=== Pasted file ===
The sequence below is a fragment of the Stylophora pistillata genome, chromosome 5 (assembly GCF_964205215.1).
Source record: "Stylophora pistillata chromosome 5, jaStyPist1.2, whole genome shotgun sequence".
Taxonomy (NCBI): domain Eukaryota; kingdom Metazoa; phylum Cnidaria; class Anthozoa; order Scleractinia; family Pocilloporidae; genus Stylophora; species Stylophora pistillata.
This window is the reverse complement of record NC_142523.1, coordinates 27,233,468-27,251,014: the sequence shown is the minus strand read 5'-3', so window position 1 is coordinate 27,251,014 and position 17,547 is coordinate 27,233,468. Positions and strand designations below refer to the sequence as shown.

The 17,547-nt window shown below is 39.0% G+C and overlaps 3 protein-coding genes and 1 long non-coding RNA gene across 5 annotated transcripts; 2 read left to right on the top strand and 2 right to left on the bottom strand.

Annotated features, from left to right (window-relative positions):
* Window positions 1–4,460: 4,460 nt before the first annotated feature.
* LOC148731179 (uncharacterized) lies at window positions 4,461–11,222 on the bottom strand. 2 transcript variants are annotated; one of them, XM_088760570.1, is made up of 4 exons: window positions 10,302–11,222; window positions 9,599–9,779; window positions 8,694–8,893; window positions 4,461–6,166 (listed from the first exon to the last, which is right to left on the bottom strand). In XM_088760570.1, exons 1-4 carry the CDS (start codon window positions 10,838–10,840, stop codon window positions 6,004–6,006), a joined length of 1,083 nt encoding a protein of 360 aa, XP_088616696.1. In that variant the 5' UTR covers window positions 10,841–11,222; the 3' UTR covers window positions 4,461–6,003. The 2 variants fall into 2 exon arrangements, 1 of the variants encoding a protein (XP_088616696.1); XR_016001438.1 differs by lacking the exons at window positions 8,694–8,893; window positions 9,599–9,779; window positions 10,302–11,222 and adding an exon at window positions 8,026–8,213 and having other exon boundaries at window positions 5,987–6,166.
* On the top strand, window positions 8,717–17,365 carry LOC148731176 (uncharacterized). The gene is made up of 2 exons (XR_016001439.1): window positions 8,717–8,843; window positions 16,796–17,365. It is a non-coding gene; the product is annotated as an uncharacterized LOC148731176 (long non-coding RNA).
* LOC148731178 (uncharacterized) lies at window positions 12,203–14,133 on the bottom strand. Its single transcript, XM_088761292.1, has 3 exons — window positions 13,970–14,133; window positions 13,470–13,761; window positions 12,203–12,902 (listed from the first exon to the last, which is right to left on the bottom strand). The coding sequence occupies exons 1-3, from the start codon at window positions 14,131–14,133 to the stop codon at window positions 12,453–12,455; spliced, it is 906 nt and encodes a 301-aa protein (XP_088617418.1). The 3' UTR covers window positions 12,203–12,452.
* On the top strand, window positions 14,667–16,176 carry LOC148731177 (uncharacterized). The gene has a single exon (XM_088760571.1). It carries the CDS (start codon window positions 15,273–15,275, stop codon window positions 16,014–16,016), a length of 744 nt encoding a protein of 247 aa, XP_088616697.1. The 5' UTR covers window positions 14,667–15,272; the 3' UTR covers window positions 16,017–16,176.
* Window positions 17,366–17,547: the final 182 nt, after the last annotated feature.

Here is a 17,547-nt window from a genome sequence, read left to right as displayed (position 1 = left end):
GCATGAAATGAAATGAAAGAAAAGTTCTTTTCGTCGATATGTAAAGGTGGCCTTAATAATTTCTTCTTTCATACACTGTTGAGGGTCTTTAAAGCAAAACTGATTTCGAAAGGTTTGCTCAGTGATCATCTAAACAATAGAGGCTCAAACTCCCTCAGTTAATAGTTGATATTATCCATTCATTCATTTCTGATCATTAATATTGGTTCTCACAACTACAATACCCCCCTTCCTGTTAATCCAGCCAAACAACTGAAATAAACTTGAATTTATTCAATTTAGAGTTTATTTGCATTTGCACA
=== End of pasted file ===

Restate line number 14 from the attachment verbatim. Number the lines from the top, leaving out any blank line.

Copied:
GCATGAAATGAAATGAAAGAAAAGTTCTTTTCGTCGATATGTAAAGGTGGCCTTAATAATTTCTTCTTTCATACACTGTTGAGGGTCTTTAAAGCAAAACTGATTTCGAAAGGTTTGCTCAGTGATCATCTAAACAATAGAGGCTCAAACTCCCTCAGTTAATAGTTGATATTATCCATTCATTCATTTCTGATCATTAATATTGGTTCTCACAACTACAATACCCCCCTTCCTGTTAATCCAGCCAAACAACTGAAATAAACTTGAATTTATTCAATTTAGAGTTTATTTGCATTTGCACA